In Seattle, the city attorney heads the city’s law department and supervises all litigation in which the city is involved. The city attorney supervises a team of assistant city attorneys who provide legal advice and assistance to the city’s management and prosecute violations of city ordinances.
Redistricting round-up: U.S. Census Bureau releases 2020 data necessary to begin redistricting process (and other news)
The U.S. Census Bureau released block-level data from the 2020 census on Aug. 12. The data includes county-level demographic information on the ethnic, racial, and age makeup of neighborhoods across the country and will allow states to begin the process of drawing congressional and state legislative district maps.
The Bureau will also release a complete tabulated version of the census dataset on Sept. 30. In addition to drawing district maps, federal agencies and local governments use census data for allocating funds and other planning and decision-making processes.
Here are some overall findings from the data, as described in the Bureau’s press release:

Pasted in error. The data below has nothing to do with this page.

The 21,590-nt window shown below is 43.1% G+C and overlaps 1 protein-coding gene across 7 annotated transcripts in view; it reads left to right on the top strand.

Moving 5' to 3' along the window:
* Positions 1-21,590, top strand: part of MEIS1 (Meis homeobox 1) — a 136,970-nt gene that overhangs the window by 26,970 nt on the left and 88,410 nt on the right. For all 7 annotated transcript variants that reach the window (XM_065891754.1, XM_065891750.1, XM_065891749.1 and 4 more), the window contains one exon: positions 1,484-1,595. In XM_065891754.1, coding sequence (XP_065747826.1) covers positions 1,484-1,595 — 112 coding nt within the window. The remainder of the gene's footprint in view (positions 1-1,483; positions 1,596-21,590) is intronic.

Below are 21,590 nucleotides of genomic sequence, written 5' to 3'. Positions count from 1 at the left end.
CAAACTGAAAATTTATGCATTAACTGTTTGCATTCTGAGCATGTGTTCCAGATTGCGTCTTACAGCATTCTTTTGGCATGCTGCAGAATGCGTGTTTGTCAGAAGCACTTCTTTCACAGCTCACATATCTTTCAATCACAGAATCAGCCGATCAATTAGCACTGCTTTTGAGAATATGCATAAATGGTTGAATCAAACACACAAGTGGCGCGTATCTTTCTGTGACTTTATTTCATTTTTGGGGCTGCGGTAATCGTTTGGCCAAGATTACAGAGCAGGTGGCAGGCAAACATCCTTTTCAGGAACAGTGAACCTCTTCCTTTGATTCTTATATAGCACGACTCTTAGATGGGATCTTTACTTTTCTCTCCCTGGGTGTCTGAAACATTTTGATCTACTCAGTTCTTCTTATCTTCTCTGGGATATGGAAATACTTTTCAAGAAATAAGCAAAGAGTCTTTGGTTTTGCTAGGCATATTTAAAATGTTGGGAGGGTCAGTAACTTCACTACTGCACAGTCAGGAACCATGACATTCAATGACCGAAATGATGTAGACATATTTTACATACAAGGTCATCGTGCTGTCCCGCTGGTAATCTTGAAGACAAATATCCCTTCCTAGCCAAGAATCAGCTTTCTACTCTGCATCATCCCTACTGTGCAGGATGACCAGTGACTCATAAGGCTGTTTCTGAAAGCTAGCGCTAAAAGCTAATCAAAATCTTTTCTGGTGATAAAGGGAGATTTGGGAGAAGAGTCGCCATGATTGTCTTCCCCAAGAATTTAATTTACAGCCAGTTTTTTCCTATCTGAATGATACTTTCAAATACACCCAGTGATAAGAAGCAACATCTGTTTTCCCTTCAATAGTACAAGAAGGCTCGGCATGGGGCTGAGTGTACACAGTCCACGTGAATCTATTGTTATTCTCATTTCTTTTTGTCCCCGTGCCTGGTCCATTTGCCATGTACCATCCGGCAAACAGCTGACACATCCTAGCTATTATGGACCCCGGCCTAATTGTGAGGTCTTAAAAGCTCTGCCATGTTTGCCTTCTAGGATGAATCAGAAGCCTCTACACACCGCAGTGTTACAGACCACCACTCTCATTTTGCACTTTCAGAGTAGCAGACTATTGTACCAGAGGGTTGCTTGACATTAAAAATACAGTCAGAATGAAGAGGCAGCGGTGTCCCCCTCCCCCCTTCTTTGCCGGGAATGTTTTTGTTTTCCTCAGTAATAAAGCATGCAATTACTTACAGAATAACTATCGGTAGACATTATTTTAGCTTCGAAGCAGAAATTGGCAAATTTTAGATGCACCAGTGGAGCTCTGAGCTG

- “The 2020 Census showed that the adult (age 18 and older) population group grew 10.1% to 258.3 million people over the decade.”
- “The population of U.S. metro areas grew by 9% from 2010 to 2020, resulting in 86% of the population living in U.S. metro areas in 2020, compared to 85% in 2010.”
- “The 2020 Census used the required two separate questions (one for Hispanic or Latino origin and one for race) to collect the races and ethnicities of the U.S. population. … Building upon our research over the past decade, we improved the two separate questions design and updated our data processing and coding procedures for the 2020 Census. These changes reveal that the U.S. population is much more multiracial and more diverse than what we measured in the past.”